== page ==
That old wisdom about getting a solid eight hours of sleep per night? Not exactly true. In fact, the amount of sleep you need is totally unique to you — and may not necessarily be eight straight hours. According to a wide variety of studies, the average optimal amount of sleep across the whole population is actually closer to seven hours nightly.
Based on the rash of recent findings, the American Academy of Sleep Medicine (AASM), Sleep Research Society and Centers for Disease Control are convening a conference to determine the right amount for sleep for best health, says Dr. Nathaniel Watson, MD and president-elect of the AASM. Until then, there are a few ways to figure out your personal needs with some help from the pros.
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What Science Says About Sleep
“Long sleep may be a surrogate marker of poor health.”
“Generally speaking, the proper amount of sleep is the amount that allows the individual to wake refreshed and to remain alert throughout the day without the need for caffeine or other stimulants,” says Dr. Watson. “At the moment we recommend seven to nine hours per night,” he adds.
Studies provide a range of much more colorful answers, though. One frequently cited 20-year study completed in 2002 analyzed self-reported sleep logs and found that those individuals who were asleep for seven hours per night lived longer than those who slept eight hours or more. Of course, correlation doesn’t necessarily mean causation. According to Dr. Watson, “Long sleep may be a surrogate marker of poor health.” In other words, study subjects’ poor health may be what’s causing their excessive bedtime routine, not vice versa.
Another more recent study, which focused on cognitive abilities in women 70 or older, reached a familiar conclusion: Sleeping nine hours or more was just as harmful as sleeping five or less. A study of a broader section of the population, based on data from Luminosity, also found that cognitive performance peaked at about seven hours — but dropped off more slowly after seven hours than the former research suggests.
Similarly, scientists have found that for troubled sleepers (including some elderly populations and those suffering from insomnia), it can make sense to restrict sleep to less than seven-and-a-half hours per night. “Conversely, spending excessive time in bed can elicit daytime lethargy and exacerbate sleep fragmentation,” they state.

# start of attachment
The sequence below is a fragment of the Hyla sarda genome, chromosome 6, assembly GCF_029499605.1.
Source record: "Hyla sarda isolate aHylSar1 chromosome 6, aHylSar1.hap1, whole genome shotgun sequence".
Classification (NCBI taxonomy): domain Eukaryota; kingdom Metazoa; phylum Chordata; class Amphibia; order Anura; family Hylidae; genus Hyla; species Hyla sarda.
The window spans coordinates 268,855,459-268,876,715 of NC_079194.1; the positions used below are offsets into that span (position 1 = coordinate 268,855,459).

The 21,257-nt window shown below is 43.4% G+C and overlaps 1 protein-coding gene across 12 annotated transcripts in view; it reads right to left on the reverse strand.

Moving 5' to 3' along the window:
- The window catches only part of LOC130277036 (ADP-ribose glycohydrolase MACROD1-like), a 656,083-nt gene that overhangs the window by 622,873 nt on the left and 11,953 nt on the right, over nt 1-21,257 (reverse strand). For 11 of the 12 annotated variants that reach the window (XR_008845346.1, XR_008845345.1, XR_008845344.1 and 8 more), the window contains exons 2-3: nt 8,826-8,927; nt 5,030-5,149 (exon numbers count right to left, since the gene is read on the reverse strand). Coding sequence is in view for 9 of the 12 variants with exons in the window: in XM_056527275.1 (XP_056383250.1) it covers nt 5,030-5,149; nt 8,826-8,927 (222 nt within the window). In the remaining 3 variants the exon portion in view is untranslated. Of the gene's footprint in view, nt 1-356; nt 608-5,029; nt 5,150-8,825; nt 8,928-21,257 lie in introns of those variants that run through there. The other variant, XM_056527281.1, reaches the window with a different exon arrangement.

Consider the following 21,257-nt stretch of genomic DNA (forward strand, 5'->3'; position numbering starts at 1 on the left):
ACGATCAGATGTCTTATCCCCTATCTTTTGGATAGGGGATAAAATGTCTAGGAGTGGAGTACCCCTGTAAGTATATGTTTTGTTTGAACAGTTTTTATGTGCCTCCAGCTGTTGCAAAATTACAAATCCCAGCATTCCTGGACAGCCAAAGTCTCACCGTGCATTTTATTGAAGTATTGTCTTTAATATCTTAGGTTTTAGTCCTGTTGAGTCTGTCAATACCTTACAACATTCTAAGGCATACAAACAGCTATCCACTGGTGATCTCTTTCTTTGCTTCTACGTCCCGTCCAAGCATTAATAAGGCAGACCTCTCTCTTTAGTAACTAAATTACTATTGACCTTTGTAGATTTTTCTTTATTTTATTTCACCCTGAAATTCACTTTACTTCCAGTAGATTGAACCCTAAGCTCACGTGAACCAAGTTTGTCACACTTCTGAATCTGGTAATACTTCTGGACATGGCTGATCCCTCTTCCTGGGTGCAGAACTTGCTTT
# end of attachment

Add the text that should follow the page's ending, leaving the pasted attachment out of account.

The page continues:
All that said, it’s still hard to generalize the optimal amount of zzz’s. “It’s important we note that no study will tell an individual exactly how much sleep they personally need — we can’t take these studies and make individual recommendations,” says Dr. Watson. Keep in mind that much of the scientific research involved self-reported data, considered narrow populations or examined sleep patterns of those with known sleep disorders like insomnia.
Figuring Out Your Sleep Needs
“There is no way to decrease the amount of sleep you need – this is largely determined by genetics.”
Dr. Watson suggests using an upcoming vacation to figure out the correct amount of sleep for you. “Try going to bed around the same time each night and waking up without an alarm clock for several days.” After a week of regular bedtimes and unlimited sleeping in, you should land on your ideal amount of sleep, which is likely to fall in the seven to nine hour range. (It’s important to keep in mind that this kind of sleep experimentation doesn’t necessarily work on a weekend. Dr. Watson points out, “The first few nights … you may sleep eight to nine hours if you’ve been extra tired or sleep deprived from the week.”)
However, if you’re a long snoozer (and you don’t experience insomnia or any other bedtime disorders), you shouldn’t stress the potential negatives of over-sleeping. “I would not recommend that anyone achieving eight or nine hours of sleep reduce the amount they’re currently getting,” warns Dr. Watson, especially if you’re functioning well throughout the day with lots of energy and little lethargy.
Athletes who put high demands on their bodies should also tune in closely. Active individuals will need extra zzz’s since functions like tissue repair and protein synthesis (key to restoring the body after a taxing workout) mostly take place during sleep.
Changing Your Patterns
Wishing you needed less time out cold? Unfortunately, your bedtime necessities are hard to change. “There is no way to decrease the amount of sleep you need – this is largely determined by genetics,” says Dr. Watson. If you feel the most on your game after eight and a half hours of sleep, that’s just the reality.
The best way to get the most out of your zzz’s — especially important when it comes to recovery and training — is to simply get better sleep. Avoid alcohol whenever possible as it can throw off your routine hours. Also try to steer clear of caffeine or other sleep-disrupting meds at least six hours before your head plans to hit the pillow. Lastly, know that sticking to a regular sleep-wake schedule is the best way to avoid feeling sluggish.
For more ways to get better sleep, try these expert-backed strategies.
Originally posted September 2014. Updated March 2016,